University of Birmingham researchers have found the concept of the so-called "weekend effect" on mortality rates for patients admitted to hospital on Saturdays and Sundays is a "major oversimplification" of a complex issue.
There has been much debate over the weekend effect, which suggests the mortality rate for patients admitted to hospital at weekends is higher than those admitted Monday to Friday.
But two new studies published in The Lancet suggest the concept may have been over simplified.
The first paper, led by the University of Birmingham, found no association between weekend senior doctor staffing levels and mortality.
Experts gathered data on senior doctor input into emergency admissions at 115 NHS trusts at two time points, Sunday 15 and Wednesday 18 June 2014.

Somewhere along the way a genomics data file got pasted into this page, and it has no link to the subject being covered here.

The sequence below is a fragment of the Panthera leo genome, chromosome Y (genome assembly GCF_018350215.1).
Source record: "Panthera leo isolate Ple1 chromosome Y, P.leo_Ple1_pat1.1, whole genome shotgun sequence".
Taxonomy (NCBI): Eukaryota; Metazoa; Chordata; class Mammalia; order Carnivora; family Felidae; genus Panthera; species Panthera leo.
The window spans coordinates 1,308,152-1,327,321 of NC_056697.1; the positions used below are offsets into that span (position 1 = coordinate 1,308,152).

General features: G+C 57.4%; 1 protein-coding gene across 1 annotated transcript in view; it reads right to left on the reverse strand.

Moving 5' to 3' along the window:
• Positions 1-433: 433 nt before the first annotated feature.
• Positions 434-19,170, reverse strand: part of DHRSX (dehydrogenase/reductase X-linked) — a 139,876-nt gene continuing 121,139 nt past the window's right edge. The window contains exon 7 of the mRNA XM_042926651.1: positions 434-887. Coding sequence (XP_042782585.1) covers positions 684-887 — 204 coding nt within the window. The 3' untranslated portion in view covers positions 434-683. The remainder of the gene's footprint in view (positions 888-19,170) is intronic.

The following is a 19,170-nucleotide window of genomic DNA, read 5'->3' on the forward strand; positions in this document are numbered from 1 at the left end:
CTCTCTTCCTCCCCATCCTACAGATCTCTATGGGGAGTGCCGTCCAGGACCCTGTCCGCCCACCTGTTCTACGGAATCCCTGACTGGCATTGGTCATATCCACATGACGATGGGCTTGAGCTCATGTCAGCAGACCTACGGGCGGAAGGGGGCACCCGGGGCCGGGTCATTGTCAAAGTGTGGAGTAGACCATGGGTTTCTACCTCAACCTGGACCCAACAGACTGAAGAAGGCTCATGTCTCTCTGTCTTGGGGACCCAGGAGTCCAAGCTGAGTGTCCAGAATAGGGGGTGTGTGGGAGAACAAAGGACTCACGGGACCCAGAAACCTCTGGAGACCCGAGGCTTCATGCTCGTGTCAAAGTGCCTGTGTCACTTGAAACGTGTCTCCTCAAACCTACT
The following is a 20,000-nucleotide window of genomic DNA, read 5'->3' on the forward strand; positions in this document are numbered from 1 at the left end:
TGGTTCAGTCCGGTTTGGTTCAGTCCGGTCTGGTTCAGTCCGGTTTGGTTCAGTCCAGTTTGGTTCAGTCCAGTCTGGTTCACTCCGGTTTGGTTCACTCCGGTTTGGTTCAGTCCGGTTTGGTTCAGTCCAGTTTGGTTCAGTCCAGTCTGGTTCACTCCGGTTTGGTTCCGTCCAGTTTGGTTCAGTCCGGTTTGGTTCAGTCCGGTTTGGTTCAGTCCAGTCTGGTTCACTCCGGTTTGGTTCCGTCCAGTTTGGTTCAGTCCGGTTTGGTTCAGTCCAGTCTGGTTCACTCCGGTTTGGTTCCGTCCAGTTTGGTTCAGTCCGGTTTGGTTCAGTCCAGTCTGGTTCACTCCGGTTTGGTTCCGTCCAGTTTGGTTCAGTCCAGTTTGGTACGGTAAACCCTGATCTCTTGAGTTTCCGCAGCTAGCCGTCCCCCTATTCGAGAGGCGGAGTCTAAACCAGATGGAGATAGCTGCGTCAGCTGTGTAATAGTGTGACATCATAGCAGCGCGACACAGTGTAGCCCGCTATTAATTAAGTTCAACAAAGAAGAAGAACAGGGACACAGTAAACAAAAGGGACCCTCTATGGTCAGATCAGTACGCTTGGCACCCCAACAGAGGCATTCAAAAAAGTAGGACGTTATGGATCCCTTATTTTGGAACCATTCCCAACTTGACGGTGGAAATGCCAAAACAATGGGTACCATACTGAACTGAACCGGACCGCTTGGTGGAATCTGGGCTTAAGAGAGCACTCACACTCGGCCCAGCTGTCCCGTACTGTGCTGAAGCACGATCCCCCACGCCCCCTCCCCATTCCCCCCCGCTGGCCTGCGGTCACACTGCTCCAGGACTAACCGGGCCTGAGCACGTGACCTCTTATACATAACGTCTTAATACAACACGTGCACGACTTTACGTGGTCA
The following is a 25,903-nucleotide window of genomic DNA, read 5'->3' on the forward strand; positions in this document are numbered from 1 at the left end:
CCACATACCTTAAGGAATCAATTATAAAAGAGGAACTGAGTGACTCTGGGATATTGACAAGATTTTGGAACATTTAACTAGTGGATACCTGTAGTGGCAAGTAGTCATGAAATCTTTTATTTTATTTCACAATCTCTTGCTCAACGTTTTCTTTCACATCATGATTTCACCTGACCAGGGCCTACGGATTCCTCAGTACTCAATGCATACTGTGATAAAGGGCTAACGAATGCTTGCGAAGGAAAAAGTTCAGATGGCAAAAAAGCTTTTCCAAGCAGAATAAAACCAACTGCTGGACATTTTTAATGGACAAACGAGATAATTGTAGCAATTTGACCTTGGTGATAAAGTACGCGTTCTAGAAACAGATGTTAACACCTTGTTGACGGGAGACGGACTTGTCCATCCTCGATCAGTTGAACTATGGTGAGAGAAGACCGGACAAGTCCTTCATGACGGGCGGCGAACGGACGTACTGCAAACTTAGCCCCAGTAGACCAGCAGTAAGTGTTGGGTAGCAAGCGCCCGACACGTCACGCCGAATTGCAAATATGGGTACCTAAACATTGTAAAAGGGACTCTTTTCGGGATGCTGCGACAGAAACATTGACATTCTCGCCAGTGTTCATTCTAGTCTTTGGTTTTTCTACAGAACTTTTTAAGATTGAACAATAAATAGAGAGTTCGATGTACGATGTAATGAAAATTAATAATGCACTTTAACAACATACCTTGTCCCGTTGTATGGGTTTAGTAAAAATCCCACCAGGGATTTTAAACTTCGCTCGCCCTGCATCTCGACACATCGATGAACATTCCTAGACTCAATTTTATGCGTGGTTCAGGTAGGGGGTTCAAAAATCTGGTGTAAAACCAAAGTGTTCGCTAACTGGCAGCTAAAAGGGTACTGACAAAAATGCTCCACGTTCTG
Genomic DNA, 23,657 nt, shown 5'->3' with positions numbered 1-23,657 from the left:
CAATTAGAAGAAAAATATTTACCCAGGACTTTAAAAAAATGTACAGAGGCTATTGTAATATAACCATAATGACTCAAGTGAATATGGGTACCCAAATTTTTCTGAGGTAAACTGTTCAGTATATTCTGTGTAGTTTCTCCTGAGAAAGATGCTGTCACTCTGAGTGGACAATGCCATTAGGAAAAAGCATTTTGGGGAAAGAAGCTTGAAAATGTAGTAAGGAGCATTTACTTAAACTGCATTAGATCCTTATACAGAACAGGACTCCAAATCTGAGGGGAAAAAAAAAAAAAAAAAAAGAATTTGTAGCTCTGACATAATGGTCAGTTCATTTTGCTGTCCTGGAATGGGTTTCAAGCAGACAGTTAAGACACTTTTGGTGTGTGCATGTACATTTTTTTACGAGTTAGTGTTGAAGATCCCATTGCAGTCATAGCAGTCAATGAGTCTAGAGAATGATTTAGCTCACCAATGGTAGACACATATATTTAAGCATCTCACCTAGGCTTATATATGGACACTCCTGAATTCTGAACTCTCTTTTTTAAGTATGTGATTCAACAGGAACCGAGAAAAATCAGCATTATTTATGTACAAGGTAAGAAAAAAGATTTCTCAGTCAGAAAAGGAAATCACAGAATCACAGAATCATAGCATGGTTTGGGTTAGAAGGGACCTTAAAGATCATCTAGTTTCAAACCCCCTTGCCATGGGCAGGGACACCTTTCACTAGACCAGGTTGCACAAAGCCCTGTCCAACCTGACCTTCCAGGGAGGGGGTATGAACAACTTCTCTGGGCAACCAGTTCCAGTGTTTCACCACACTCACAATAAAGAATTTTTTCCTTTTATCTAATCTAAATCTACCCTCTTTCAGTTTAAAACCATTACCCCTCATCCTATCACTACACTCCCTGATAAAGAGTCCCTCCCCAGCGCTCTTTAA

They did find the mortality risk among patients admitted at weekends was higher than on weekdays.
But when they plotted mortality risk against senior doctor staffing levels, there was no evidence of an association between the two.
Lead author Professor Julian Bion, of the University of Birmingham, said:
The second paper, led by experts from King's College London and University College London, specifically looked at weekend stroke care.
They found no difference in 30-day survival for patients admitted during the day at the weekend, compared with during the week.
On Monday, Health Secretary Jeremy Hunt faced a grilling from MPs over the weekend effect - one of the key factors behind the Government's push for a seven-day NHS which has led to the dispute with junior doctors.
He told the Health Select Committee: